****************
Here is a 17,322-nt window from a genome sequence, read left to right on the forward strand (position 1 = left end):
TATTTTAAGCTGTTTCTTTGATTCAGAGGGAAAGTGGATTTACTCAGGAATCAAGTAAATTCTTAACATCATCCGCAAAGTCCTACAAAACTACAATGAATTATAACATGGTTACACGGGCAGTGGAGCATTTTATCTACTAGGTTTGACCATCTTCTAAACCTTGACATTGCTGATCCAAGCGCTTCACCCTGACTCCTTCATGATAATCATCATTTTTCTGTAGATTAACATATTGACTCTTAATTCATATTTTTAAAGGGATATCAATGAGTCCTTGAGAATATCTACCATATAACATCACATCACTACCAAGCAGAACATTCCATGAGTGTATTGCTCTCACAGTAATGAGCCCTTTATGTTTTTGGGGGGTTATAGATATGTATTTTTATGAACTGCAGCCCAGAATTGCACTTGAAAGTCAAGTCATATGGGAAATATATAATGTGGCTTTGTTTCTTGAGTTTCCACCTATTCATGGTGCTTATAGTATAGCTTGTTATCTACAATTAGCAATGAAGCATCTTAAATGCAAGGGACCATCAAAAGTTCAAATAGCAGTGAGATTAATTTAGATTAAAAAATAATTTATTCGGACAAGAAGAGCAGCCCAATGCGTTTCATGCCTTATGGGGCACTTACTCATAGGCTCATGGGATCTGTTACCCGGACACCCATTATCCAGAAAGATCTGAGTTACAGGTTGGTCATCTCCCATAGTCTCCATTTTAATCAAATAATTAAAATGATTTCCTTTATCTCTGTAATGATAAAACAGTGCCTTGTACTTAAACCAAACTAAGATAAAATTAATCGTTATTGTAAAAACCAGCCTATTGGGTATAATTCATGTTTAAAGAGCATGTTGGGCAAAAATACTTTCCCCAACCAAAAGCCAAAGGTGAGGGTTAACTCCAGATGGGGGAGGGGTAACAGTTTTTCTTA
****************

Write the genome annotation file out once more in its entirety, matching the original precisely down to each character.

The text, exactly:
Here is a 17,322-nt window from a genome sequence, read left to right on the forward strand (position 1 = left end):
TATTTTAAGCTGTTTCTTTGATTCAGAGGGAAAGTGGATTTACTCAGGAATCAAGTAAATTCTTAACATCATCCGCAAAGTCCTACAAAACTACAATGAATTATAACATGGTTACACGGGCAGTGGAGCATTTTATCTACTAGGTTTGACCATCTTCTAAACCTTGACATTGCTGATCCAAGCGCTTCACCCTGACTCCTTCATGATAATCATCATTTTTCTGTAGATTAACATATTGACTCTTAATTCATATTTTTAAAGGGATATCAATGAGTCCTTGAGAATATCTACCATATAACATCACATCACTACCAAGCAGAACATTCCATGAGTGTATTGCTCTCACAGTAATGAGCCCTTTATGTTTTTGGGGGGTTATAGATATGTATTTTTATGAACTGCAGCCCAGAATTGCACTTGAAAGTCAAGTCATATGGGAAATATATAATGTGGCTTTGTTTCTTGAGTTTCCACCTATTCATGGTGCTTATAGTATAGCTTGTTATCTACAATTAGCAATGAAGCATCTTAAATGCAAGGGACCATCAAAAGTTCAAATAGCAGTGAGATTAATTTAGATTAAAAAATAATTTATTCGGACAAGAAGAGCAGCCCAATGCGTTTCATGCCTTATGGGGCACTTACTCATAGGCTCATGGGATCTGTTACCCGGACACCCATTATCCAGAAAGATCTGAGTTACAGGTTGGTCATCTCCCATAGTCTCCATTTTAATCAAATAATTAAAATGATTTCCTTTATCTCTGTAATGATAAAACAGTGCCTTGTACTTAAACCAAACTAAGATAAAATTAATCGTTATTGTAAAAACCAGCCTATTGGGTATAATTCATGTTTAAAGAGCATGTTGGGCAAAAATACTTTCCCCAACCAAAAGCCAAAGGTGAGGGTTAACTCCAGATGGGGGAGGGGTAACAGTTTTTCTTA